Within weeks, I had job offers coming in from my loose-knit network of new acquaintances. It’s not rocket science: People prefer to hire people they already know and like — not the faceless folks clogging their inbox with links.
Notice how I didn't specifically describe who the people I met were? That’s because you need to meet all kinds of people. You have no idea who your next client will be.
But they probably won’t be at a web design meetup — those are filled with jobless designers.
All of this is worth repeating: Go to any and every meetup that matches your interests, and simply tell people you’re a web designer. Watch what happens. Everyone needs a website, or knows someone who does. That's what’s so great about freelancing in this industry.
Some places to start meeting people:
- Sports events and classes
- Abroad (for some reason, people are a lot more open to talking to strangers while traveling)
- Slack groups
- Conferences and conventions
Just keep in mind that, no matter the event type or place, you have to actually talk to people you don’t already know.
Tip: Don’t be the typical “business networker.” Don’t bounce from person to person shaking hands, fake-smiling, repeating first names every sentence, and handing out business cards. Be legitimate. Make real connections.
The other side of the networking coin — word of mouth — comes from building up a client base, having lots of contacts, and building your personal brand (with your blog, portfolios, and templates). This takes time. Do great work, treat your clients with respect, keep in touch with past clients, and follow the rest of the advice in this article, and you'll absolutely be fine.
With networking and word of mouth, you can easily reach a state of having more work offers than you can sustain—without ever actually working for it. When this happens, you can increase your rates. Ka-ching.
Personally, I turn down contract offers on a weekly basis. And they’re all the result of word of mouth and networking I did months ago.
It honestly doesn't take long to get to this point if you produce quality work and put yourself out there.
Hustling is the art of working extremely hard and extremely smart. In the context of freelancing, hustling involves going out and finding work directly. For example: finding websites or businesses that desperately need your services.
Does your favourite pub have a terrible site? Why not talk to the owners and convince them they need you to fix it?
If you have the right personality, and the drive, this can be an extremely effective way to whip up some initial work. It just isn’t particularly glamorous. It also requires your repeated, hands-on time and energy. (In contrast, writing blog posts or setting up a portfolio one time can attract customers for years to come.) The success rate of in-person contact, however, is much higher. The trade-off is lower volume.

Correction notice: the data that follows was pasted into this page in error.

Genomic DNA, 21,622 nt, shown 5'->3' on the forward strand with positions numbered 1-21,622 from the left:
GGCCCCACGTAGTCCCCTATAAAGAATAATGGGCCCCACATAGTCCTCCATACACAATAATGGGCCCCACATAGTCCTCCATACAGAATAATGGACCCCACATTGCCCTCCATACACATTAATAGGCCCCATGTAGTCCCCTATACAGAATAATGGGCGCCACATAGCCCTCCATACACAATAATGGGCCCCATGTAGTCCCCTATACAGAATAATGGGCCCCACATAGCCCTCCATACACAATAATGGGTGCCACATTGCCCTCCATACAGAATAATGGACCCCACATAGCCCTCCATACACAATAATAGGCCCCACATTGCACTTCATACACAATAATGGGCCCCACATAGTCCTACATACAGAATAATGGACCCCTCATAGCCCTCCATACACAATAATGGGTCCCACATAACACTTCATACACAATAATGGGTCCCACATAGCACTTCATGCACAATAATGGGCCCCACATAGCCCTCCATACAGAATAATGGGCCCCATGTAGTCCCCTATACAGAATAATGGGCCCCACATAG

Fresh out of the studio (or maybe his cool van) Dann Petty released Freelance.tv. It’s a series of 10-minute interviews with freelancers that explores how they find, work with, and keep clients (and much more).
As you may have noticed from reading this post (or maybe not), hearing from other freelancers about their experiences can be extremely helpful. Check out his new episodes and also his upcoming documentary, Freelanced.
Now get out there and find your next gig
If you’re sitting at home, desperately hoping clients will come to you, I have news for you: They won’t.
You have to put yourself out there to start, and show prospective clients that you have tangible, valuable skills to offer.
Luckily, this is an industry where skill and contacts trump all — education is irrelevant. So take advantage of that.
So to summarize, here are your next steps for getting clients and building your freelancing business:
- Build your portfolio. Make it gorgeous. Share it everywhere. You can use Webflow to do it yourself without coding.
- Create profiles on Behance, Dribbble, and Webflow to connect with other designers and potential clients. Use their SEO advantage to drive more traffic to your website.
- Create a profile on Upwork and Design Inc, and bid on contracts. Be confident, and don’t be scared by inexpensive competitors. Also use AngelList to find contracts with promising or established startups.
- Start meeting people. Get out, meet, and befriend as many non-designers / developers as possible. Be legitimate.
- Start a blog to complement your portfolio. Write thoughtful, useful content to establish yourself as an expert in your discipline. Let your personality shine through.
- Convert your websites designs to templates, and release them on sites like Webflow, CreativeMarket, and ThemeForest to earn passive income and awareness.
- If it’s your style, start hustling. Find people who legitimately need your services and tell them why.
But most of all:
"Do something! Even if it's wrong."
– My friend's dad
When you’re starting out, it can be better to do the wrong thing than nothing at all. In the process, you’ll learn, and you might just stumble into something that works beautifully.
Just try to not to be so wrong nobody will ever work with you again. Ever.
Now, stop reading, and get out there and land some clients!
Oh — and If you’re a freelancer, how do you find clients? Is there anything I missed?